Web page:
(Page 2 of 2)
several metabolic disorders like diabetes and obesity. But attempts to target ACC with a drug haven’t worked so far. Most recently, for instance, Pfizer dropped an ACC inhibiting drug for diabetes, Nicholson says.
According to Nicholson, it’s tough to design a drug that tightly binds to ACC. Nimbus believes it can succeed where others haven’t because it has designed what’s known as an “allosteric” inhibitor for ACC. This means rather than focusing on the area where ACC directly interacts with other molecules—the “active” site—to start a chemical reaction, Nimbus’s drug is targeting a different region—the “allosteric” site—which Nicholson likens to a “volume control” for the enzyme. By binding to this part of the enzyme, a drug can theoretically shut down ACC and the fat buildup it can cause in the liver.
Nimbus is using this approach to go after NASH, a leading cause of cirrhosis and liver failure. NASH occurs when fat builds up in the liver, typically due to sugary and fatty diets, leading to inflammation, scarring, and potentially liver transplants if unchecked. About 16 million folks in the U.S. have the disease, the worldwide market is expected to grow to $1.6 billion by 2020, according to a report from Allied Market Research, and there are no approved treatments for it.
No surprise, then, that a number of biotechs and large pharmaceutical companies have barreled into NASH research, among them New York-based Intercept Pharmaceuticals (NASDAQ: ICPT), Foster City, CA-based Gilead Sciences (NASDAQ: GILD), and France’s GenFit.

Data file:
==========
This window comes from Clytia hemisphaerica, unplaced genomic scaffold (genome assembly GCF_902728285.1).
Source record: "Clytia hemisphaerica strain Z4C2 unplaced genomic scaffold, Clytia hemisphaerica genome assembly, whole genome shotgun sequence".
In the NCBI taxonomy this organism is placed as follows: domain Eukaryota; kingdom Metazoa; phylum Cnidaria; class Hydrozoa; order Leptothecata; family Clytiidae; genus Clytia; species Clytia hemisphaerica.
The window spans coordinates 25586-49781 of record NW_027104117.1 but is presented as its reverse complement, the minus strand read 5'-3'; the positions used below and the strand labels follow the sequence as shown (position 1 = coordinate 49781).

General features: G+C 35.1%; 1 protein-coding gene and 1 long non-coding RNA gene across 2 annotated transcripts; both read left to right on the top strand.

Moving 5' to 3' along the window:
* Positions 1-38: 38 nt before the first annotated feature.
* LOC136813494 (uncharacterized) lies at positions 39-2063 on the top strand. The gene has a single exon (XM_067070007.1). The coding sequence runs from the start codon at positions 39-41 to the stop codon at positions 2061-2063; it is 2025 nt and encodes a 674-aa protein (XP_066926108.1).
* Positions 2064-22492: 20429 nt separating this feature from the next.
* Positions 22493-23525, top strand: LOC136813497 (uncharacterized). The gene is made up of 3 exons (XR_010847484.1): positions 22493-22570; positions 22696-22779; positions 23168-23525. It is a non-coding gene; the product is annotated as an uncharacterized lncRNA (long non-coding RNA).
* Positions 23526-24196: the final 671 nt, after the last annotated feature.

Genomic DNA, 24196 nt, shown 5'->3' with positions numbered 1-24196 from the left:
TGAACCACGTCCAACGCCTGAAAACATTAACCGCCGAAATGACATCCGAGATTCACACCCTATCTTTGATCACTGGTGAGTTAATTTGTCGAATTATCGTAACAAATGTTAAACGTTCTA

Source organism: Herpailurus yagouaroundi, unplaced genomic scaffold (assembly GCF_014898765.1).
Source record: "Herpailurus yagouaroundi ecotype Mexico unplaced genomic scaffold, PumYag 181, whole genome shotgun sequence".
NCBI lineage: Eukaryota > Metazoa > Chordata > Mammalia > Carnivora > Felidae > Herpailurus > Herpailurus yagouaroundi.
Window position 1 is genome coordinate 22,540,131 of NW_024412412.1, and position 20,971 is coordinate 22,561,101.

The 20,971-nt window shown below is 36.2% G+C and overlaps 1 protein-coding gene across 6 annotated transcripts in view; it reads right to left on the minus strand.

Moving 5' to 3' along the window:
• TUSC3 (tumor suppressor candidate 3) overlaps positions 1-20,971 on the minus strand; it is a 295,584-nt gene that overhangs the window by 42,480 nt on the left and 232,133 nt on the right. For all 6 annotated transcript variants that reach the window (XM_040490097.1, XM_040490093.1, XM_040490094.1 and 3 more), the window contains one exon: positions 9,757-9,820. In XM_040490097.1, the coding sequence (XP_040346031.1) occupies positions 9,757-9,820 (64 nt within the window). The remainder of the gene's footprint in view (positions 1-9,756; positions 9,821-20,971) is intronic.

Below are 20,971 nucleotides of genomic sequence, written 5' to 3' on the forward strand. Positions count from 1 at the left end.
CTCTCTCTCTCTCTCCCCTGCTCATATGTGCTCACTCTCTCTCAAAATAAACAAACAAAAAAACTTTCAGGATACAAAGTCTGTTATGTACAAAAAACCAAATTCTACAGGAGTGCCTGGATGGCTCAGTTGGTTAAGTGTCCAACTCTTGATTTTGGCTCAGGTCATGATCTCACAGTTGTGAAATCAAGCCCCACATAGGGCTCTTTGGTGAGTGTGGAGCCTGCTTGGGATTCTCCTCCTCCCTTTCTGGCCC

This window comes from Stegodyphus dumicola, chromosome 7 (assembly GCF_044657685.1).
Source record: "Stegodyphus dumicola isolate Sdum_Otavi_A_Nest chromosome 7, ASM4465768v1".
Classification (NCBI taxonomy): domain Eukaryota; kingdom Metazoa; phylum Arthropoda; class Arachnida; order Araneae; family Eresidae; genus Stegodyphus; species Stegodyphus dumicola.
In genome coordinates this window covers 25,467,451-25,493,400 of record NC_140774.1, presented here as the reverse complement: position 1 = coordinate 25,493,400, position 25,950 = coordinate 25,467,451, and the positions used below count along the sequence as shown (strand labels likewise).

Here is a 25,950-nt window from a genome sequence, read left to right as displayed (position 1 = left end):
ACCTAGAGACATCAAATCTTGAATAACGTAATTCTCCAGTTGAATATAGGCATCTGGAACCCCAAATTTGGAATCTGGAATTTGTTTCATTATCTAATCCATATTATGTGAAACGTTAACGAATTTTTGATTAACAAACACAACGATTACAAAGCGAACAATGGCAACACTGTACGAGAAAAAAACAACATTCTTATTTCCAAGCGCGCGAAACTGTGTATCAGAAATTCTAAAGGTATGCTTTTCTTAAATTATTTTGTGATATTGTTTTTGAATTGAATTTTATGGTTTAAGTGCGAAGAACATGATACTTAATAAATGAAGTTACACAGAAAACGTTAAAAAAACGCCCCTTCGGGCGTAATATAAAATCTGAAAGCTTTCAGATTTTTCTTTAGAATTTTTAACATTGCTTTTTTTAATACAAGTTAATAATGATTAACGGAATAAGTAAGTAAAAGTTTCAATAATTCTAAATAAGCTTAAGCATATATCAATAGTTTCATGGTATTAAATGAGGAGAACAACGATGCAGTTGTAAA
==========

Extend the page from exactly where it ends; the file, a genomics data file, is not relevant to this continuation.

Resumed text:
Indeed, the NASH market has become closely watched on Wall Street. When a Phase 2b study for Intercept’s drug, obeticholic acid, was stopped early last year because of unexpectedly good results, shares skyrocketed more than 200 percent. Intercept has since become one of the most volatile biotech stocks on Wall Street and it leads the NASH chase, awaiting regulatory guidance on the structure of a Phase 3 trial.
Nimbus thinks it can compete based on its drug’s mechanism, says Nicholson. Unlike other mechanisms being used, blocking ACC solves the “underpinnings” of NASH, stops the fat from building up in the liver, and may do so with fewer side effects, he says. That’s the Nimbus hypothesis—“all to be determined,” he cautions. (Intercept’s drug has been tied to some elevation of “bad” cholesterol levels, for instance, although those effects so far appear manageable.)
Nicholson also thinks the large size of the NASH market will leave “a lot of room for different therapeutic approaches.”
“There’s an awful lot of proof that needs to come out of clinical studies before the community really knows what is going to be the best mechanism overall,” he says. “Of course we’re backing our horse, but we’re backing it with what we think is an intelligent approach for treating the disease.”
Pfizer Venture Investments and Lightstone Ventures led the $43 million round, which was oversubscribed and included participation from all of Nimbus’s Series A backers—including Atlas, SR One, Lilly Ventures, and Gates. Nimbus has now raised some $67 million in venture cash since its inception. It’s also got three other preclinical programs in development for certain cancers and inflammatory diseases.